Scientists looking for the oldest signs of earthly life have to take their evidence with considerable salt. They can easily fool themselves into seeing fossils or biological chemicals where no life would have been found.
This seems to have happened with the oldesst rocks known on Earth -- the Isua formation in Greenland. Dating back some 3.8 billion years, they contain microscopic forms and organic chemicals that have been taken for fossil microbes and their byproducts. Since Earth itself is "only" 4.6 billion years old, this would point to life having evolved rather quickly, geologically speaking.
Unfortunately, subsequent study by two research teams has called this intriguing finding into question.The story illustrates the ennui of trying to trace earthly life back to its origins.
The implication of 3.8 billion-year-old life has developed over the past few years from several directions. For example, an international research effort was launched to study Isua rocks brought back from a 1977 field trip. Scientists associated with the Max Planck Institute at Mainz, West Germany, who have been involved in this published findings that included the suggestion that the rock contains evidence of photosynthesis. This was supposedly reflected in the type of carbon found. Also, one of the team -- Jurgen Hahn -- reported finding breakdown products of chlorophyll.
In a companion study, Dieter Pflug of the University of Giessen, also i Germany, believed that he had found fossils of single-cell organisms. These would be the oldest fossils known.
These studies were carefully conducted. But they also depend on interpretation of data which is rather tricky. The "fossils," for example, are identified because they look like microbes -- not because there are unambiguous signs that they are indeed biological remains. Likewise, the chemicals found may be organic, but that is no guarantee that they were produced biologically. And even if the remains are biological, it is hard to prove they were not introduced into the rock at a relatively recent stage.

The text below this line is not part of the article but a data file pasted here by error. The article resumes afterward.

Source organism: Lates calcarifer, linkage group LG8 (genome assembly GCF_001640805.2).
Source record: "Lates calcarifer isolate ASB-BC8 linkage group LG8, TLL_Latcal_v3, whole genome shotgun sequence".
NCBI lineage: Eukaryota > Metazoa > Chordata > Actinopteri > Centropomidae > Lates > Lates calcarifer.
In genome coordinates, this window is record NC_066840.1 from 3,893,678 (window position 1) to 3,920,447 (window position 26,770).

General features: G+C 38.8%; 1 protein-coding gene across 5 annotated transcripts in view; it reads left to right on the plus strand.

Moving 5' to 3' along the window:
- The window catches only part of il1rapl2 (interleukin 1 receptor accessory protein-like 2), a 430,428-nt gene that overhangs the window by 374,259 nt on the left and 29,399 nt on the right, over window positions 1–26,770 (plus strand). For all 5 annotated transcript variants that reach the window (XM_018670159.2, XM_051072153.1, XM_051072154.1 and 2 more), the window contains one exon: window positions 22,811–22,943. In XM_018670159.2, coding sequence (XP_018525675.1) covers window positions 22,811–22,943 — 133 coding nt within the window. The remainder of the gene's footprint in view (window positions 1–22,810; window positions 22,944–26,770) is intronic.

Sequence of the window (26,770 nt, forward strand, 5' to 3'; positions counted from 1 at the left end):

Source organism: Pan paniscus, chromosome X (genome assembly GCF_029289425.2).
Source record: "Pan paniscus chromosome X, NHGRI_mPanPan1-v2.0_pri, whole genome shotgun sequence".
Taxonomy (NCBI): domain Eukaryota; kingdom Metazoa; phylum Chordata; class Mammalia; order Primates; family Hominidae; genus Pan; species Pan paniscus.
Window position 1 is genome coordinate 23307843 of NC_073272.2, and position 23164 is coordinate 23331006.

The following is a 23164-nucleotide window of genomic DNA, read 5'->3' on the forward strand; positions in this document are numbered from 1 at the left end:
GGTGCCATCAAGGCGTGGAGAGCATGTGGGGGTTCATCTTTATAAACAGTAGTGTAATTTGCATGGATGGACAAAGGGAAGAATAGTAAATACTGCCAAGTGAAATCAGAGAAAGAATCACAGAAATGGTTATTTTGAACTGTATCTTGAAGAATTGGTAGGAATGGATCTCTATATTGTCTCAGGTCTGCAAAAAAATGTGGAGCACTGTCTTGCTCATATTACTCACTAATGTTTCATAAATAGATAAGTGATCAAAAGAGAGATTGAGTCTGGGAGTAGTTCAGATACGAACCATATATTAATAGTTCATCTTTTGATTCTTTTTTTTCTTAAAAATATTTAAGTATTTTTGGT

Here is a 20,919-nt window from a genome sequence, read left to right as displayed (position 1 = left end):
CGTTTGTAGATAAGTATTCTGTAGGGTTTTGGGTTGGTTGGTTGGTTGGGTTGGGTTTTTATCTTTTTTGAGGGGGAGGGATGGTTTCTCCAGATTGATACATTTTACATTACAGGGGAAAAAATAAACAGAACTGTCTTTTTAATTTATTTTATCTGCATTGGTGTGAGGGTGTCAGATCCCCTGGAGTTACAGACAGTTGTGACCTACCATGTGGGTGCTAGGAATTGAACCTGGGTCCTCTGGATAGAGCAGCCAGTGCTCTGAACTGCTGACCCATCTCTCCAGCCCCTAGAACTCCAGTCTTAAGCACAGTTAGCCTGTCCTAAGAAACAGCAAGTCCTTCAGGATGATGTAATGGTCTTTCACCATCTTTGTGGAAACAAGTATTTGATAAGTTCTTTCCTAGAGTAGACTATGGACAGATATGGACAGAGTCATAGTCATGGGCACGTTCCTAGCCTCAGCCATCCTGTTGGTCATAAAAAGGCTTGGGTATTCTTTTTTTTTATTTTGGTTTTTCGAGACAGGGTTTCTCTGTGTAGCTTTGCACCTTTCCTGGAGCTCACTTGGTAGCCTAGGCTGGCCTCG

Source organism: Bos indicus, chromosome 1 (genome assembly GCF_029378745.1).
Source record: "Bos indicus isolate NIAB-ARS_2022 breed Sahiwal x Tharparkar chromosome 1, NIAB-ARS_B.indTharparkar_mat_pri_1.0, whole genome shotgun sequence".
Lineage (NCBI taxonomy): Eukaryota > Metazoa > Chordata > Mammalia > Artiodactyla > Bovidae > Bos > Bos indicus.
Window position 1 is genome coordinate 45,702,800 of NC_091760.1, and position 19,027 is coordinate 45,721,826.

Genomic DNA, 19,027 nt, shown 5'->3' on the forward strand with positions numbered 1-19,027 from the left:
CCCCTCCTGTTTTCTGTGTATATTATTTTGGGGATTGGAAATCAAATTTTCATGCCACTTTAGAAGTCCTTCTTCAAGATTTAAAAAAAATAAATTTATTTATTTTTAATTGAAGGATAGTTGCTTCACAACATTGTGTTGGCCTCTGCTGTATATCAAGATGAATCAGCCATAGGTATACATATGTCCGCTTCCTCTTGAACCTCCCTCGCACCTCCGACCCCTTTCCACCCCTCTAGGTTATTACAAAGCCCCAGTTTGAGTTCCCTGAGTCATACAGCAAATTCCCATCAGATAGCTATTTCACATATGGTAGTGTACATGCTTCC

Such are the traps for paleobiologists. And it is into such traps that the Mainz group seems to have fallen, according to a pair of papers recently published in Nature.
In one of these, an international team of nine scientists points out that Pflug's "yeastlike microfossils" are "indistinguishable from . . . microstructures which are demonstrably inorganic. . . ." In the other paper, Bartholomew Nagy and four colleagues at the University of Arizona explain why it is unlikely that any biological chemicals would have survived the known geological transformations of the Isua rocks. Hence they think any such chemicals are later intrusions.
The issue will undoubtedly be debated. Meanwhile, though we're left with the earlier, and younger, estimate of the dawn of earthly life -- a mere 3.3 billion years or so ago.